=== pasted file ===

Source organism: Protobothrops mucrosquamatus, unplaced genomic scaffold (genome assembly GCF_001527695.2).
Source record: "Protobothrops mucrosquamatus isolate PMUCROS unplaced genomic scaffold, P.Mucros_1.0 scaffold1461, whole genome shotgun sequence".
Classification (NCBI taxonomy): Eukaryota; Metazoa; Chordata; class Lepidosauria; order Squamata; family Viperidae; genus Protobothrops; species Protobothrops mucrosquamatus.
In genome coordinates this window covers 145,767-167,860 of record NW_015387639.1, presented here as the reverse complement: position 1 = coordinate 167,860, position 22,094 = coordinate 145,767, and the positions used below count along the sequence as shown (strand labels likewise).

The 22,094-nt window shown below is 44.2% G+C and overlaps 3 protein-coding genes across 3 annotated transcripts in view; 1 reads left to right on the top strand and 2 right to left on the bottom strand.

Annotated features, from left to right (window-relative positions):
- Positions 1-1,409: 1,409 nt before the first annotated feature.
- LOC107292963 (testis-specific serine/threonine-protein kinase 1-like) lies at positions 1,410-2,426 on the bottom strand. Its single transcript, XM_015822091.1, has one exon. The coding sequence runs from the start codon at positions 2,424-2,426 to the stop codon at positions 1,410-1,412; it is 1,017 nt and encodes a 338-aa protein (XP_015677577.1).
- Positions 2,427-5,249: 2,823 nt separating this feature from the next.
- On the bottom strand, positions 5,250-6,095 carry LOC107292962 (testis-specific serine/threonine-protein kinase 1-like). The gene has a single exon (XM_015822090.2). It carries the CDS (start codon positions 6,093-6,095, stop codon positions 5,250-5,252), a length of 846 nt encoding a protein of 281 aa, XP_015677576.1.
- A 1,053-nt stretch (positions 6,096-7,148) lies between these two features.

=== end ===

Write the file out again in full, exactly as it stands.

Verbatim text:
Source organism: Protobothrops mucrosquamatus, unplaced genomic scaffold (genome assembly GCF_001527695.2).
Source record: "Protobothrops mucrosquamatus isolate PMUCROS unplaced genomic scaffold, P.Mucros_1.0 scaffold1461, whole genome shotgun sequence".
Classification (NCBI taxonomy): Eukaryota; Metazoa; Chordata; class Lepidosauria; order Squamata; family Viperidae; genus Protobothrops; species Protobothrops mucrosquamatus.
In genome coordinates this window covers 145,767-167,860 of record NW_015387639.1, presented here as the reverse complement: position 1 = coordinate 167,860, position 22,094 = coordinate 145,767, and the positions used below count along the sequence as shown (strand labels likewise).

The 22,094-nt window shown below is 44.2% G+C and overlaps 3 protein-coding genes across 3 annotated transcripts in view; 1 reads left to right on the top strand and 2 right to left on the bottom strand.

Annotated features, from left to right (window-relative positions):
- Positions 1-1,409: 1,409 nt before the first annotated feature.
- LOC107292963 (testis-specific serine/threonine-protein kinase 1-like) lies at positions 1,410-2,426 on the bottom strand. Its single transcript, XM_015822091.1, has one exon. The coding sequence runs from the start codon at positions 2,424-2,426 to the stop codon at positions 1,410-1,412; it is 1,017 nt and encodes a 338-aa protein (XP_015677577.1).
- Positions 2,427-5,249: 2,823 nt separating this feature from the next.
- On the bottom strand, positions 5,250-6,095 carry LOC107292962 (testis-specific serine/threonine-protein kinase 1-like). The gene has a single exon (XM_015822090.2). It carries the CDS (start codon positions 6,093-6,095, stop codon positions 5,250-5,252), a length of 846 nt encoding a protein of 281 aa, XP_015677576.1.
- A 1,053-nt stretch (positions 6,096-7,148) lies between these two features.